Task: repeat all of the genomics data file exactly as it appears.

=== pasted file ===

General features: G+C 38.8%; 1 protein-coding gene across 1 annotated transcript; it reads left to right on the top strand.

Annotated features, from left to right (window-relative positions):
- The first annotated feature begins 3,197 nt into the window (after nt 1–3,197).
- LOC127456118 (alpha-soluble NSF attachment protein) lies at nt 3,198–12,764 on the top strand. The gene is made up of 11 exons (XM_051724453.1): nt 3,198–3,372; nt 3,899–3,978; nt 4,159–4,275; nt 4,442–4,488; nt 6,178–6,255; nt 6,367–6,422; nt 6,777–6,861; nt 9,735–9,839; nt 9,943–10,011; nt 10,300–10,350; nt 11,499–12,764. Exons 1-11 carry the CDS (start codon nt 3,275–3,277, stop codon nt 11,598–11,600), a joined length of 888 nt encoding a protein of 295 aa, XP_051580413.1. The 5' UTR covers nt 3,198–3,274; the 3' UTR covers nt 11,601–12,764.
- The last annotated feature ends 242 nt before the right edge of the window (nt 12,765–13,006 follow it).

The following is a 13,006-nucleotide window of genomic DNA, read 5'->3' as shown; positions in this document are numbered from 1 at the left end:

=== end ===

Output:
General features: G+C 38.8%; 1 protein-coding gene across 1 annotated transcript; it reads left to right on the top strand.

Annotated features, from left to right (window-relative positions):
- The first annotated feature begins 3,197 nt into the window (after nt 1–3,197).
- LOC127456118 (alpha-soluble NSF attachment protein) lies at nt 3,198–12,764 on the top strand. The gene is made up of 11 exons (XM_051724453.1): nt 3,198–3,372; nt 3,899–3,978; nt 4,159–4,275; nt 4,442–4,488; nt 6,178–6,255; nt 6,367–6,422; nt 6,777–6,861; nt 9,735–9,839; nt 9,943–10,011; nt 10,300–10,350; nt 11,499–12,764. Exons 1-11 carry the CDS (start codon nt 3,275–3,277, stop codon nt 11,598–11,600), a joined length of 888 nt encoding a protein of 295 aa, XP_051580413.1. The 5' UTR covers nt 3,198–3,274; the 3' UTR covers nt 11,601–12,764.
- The last annotated feature ends 242 nt before the right edge of the window (nt 12,765–13,006 follow it).

The following is a 13,006-nucleotide window of genomic DNA, read 5'->3' as shown; positions in this document are numbered from 1 at the left end: